Drop your car, get on the bus – warm your heart
Cars isolate us. The bus brings out our gentler side.
West Hartford, Conn.
We've come to expect that otherwise ordinary citizens behind a wheel and traffic do not a happy mix make. Perfectly civil people lose their ability to have compassion for others. But oddly enough, when the barrier of the car is lifted, human beings prove they do love one another instinctively and compassionately.
Look no further than public transportation to see how this love and compassion are honored elsewhere on the road.
A woman boarding a bus, struggling to lift a baby carriage, is apt to be quickly aided by another passenger.
Several times I've seen passengers give other passengers their bus passes when those without the fare were in dire straits.
Bus riders, seeing people behind running for the bus as it pulls away, call out and ask the driver to wait, stop, or they'll stand in the doorway and not move until a runner catches up.
Bus riders often put other people first, empathizing with the person running desperate to make it.
The rest of us don't mind the wait; we've all been that person running or the person standing in the doorway. We don't heckle or complain when the bus waits for a runner; we nod, relieved, silently cheering when the person bounds breathless up the bus steps.
Passengers queue up at buses. We don't push, yell, curse, or complain, even if – perhaps especially if – it is particularly cold, or wet, or miserable outside. We chat with one another, tell jokes, respect one another's silence. We commiserate, compare notes, smile at one another's children. Even when we annoy one another, we rise above our own irritation.
But something happens when people drive; a sense of entitlement takes over as the driver talks on her cellphone and drives through the red light in a school zone. A sense of self-importance takes hold of the driver as his BMW rushes to pass in the wrong lane, indifferent to the harm his actions may cause.
The immediate honking and cursing when a car doesn't instantly surge forward at the changing of a light is unnecessary. So, too, the bizarre rage from drivers if a car slows to let a passenger cross in a crosswalk.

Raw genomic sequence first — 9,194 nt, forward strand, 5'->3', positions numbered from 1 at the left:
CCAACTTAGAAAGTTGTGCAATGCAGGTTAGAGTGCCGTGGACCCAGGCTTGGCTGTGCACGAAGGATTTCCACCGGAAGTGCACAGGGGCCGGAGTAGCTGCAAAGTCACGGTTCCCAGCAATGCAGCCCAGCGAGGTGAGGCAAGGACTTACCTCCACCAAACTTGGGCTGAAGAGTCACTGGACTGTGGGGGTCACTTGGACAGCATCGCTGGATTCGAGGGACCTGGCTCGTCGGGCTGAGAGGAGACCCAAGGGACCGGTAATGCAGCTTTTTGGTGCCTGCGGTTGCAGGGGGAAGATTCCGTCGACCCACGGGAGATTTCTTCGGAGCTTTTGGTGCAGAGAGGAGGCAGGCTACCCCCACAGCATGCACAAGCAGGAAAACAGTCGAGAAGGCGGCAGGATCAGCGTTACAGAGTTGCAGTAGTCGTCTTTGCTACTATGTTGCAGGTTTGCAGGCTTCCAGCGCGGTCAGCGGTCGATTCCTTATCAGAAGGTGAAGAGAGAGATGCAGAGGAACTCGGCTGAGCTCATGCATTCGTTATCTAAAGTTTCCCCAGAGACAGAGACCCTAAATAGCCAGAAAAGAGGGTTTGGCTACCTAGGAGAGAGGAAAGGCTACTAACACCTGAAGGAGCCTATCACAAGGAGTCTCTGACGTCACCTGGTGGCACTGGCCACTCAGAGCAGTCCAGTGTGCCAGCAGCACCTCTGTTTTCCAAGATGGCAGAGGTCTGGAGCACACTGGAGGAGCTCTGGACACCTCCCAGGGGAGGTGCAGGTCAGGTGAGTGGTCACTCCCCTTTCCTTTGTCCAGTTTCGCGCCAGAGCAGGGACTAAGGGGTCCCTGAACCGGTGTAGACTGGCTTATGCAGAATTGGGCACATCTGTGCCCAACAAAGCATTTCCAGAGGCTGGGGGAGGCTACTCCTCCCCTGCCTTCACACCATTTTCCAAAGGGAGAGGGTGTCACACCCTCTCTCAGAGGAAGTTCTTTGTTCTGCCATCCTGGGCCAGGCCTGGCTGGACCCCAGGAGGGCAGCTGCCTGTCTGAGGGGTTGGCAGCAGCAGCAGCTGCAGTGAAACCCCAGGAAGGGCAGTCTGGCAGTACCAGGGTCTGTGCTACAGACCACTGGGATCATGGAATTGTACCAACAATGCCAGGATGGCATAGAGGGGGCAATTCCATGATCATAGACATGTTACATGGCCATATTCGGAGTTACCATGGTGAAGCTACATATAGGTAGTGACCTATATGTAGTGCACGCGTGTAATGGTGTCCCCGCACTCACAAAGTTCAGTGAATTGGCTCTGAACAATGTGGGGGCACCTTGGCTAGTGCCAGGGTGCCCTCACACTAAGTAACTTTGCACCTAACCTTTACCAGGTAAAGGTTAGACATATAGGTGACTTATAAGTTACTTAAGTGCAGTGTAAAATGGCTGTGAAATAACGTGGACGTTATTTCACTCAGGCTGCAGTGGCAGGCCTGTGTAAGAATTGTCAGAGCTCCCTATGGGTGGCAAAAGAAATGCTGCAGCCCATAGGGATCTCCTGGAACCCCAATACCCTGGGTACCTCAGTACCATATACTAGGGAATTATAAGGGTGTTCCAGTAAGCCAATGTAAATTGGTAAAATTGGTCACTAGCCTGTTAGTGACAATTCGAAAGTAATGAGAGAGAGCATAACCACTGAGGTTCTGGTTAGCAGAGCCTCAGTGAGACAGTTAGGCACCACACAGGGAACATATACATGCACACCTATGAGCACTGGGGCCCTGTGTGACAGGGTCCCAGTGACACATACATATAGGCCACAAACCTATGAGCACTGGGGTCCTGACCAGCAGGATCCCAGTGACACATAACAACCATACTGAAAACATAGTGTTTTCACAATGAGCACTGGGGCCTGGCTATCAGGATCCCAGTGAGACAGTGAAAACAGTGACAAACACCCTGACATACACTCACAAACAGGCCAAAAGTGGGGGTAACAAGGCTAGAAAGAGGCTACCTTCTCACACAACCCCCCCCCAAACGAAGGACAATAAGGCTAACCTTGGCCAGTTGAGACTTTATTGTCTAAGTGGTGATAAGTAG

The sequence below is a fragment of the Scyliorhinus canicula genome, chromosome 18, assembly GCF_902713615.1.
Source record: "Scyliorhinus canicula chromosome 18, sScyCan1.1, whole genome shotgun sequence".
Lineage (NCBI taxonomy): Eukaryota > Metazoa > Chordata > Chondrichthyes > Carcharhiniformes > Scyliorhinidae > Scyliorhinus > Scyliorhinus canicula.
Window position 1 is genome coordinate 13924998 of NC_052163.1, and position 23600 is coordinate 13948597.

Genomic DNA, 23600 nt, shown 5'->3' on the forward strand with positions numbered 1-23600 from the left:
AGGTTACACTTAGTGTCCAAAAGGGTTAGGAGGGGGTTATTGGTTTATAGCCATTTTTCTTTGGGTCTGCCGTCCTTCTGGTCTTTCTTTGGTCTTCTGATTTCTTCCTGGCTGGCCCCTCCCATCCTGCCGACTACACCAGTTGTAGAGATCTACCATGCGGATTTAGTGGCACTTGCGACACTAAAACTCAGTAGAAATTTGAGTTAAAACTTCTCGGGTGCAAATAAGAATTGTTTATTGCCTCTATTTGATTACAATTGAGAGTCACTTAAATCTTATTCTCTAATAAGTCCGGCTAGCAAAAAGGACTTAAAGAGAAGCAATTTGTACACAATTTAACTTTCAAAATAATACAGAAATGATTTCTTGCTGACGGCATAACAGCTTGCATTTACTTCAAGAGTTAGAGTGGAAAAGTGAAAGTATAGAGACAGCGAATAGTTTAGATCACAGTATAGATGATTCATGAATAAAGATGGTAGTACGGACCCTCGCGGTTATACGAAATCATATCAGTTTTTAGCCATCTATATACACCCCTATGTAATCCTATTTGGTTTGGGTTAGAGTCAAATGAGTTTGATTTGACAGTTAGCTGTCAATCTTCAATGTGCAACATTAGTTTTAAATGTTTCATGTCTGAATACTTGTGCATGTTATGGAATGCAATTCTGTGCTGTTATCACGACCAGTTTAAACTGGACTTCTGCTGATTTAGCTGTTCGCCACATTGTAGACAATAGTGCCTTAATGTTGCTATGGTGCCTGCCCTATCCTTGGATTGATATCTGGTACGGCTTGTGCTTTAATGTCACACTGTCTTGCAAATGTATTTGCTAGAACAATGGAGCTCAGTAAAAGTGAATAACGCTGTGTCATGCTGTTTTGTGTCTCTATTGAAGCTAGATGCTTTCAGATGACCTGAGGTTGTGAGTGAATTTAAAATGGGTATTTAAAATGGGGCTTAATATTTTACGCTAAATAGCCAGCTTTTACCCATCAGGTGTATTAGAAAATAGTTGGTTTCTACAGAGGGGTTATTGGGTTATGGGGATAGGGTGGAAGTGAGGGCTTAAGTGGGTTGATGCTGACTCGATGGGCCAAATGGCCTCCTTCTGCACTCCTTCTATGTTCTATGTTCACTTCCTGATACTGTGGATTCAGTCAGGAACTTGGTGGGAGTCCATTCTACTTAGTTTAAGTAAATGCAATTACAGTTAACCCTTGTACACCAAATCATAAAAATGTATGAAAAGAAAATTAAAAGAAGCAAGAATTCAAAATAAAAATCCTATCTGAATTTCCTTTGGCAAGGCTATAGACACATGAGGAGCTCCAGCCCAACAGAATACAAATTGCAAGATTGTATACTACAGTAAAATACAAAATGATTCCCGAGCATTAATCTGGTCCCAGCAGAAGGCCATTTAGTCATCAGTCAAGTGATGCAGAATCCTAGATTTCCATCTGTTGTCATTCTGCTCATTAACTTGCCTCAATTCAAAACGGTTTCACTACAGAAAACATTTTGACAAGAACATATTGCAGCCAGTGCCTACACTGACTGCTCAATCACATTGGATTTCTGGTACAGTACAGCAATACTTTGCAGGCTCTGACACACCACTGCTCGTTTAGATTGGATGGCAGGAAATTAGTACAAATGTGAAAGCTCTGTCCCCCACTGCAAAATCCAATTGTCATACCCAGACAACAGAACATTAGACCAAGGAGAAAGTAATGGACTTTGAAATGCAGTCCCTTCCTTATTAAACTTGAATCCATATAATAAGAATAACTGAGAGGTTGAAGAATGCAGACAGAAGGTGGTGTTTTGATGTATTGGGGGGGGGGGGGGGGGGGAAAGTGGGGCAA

Are bus riders kinder people than car drivers? Or do they become just as impatient and self-centered when they themselves drive? What is at play here? Is it the isolating nature of driving a car, where the illusion of sovereignty obtains? Is it fear of some kind that pushes drivers to ignore laws and show contempt for the safety and the well-being of others? And, if so, is this a fear of losing their place on the road – or a deeper fear of losing their place in the social order?
Our car culture has been destroying us since it began: destroying our environment, destroying our sense of community, splintering our cities, desecrating our countryside. Riding the bus seems to restore something inside of us.
No matter how fast we drive, or how many places we go, or how important we pride ourselves on being, what we really need from one another is love and warmth. Without these, we become furious and lonely. Without these, we are cold and alone in a world that hears us no more than we hear the world.
The other morning I was cold, really cold, after waiting a long time for a bus. I sat down in a two-person seat by myself, relieved to be on the warm bus, but still shivering. A large man sat down beside me, and the sense of relief from his warmth was wonderful. I didn't need to be ahead of anyone, and I wasn't afraid of trailing anyone. Being beside someone was grace, nothing more, nothing less.
Jampa Williams is a dedicated user of public transportation.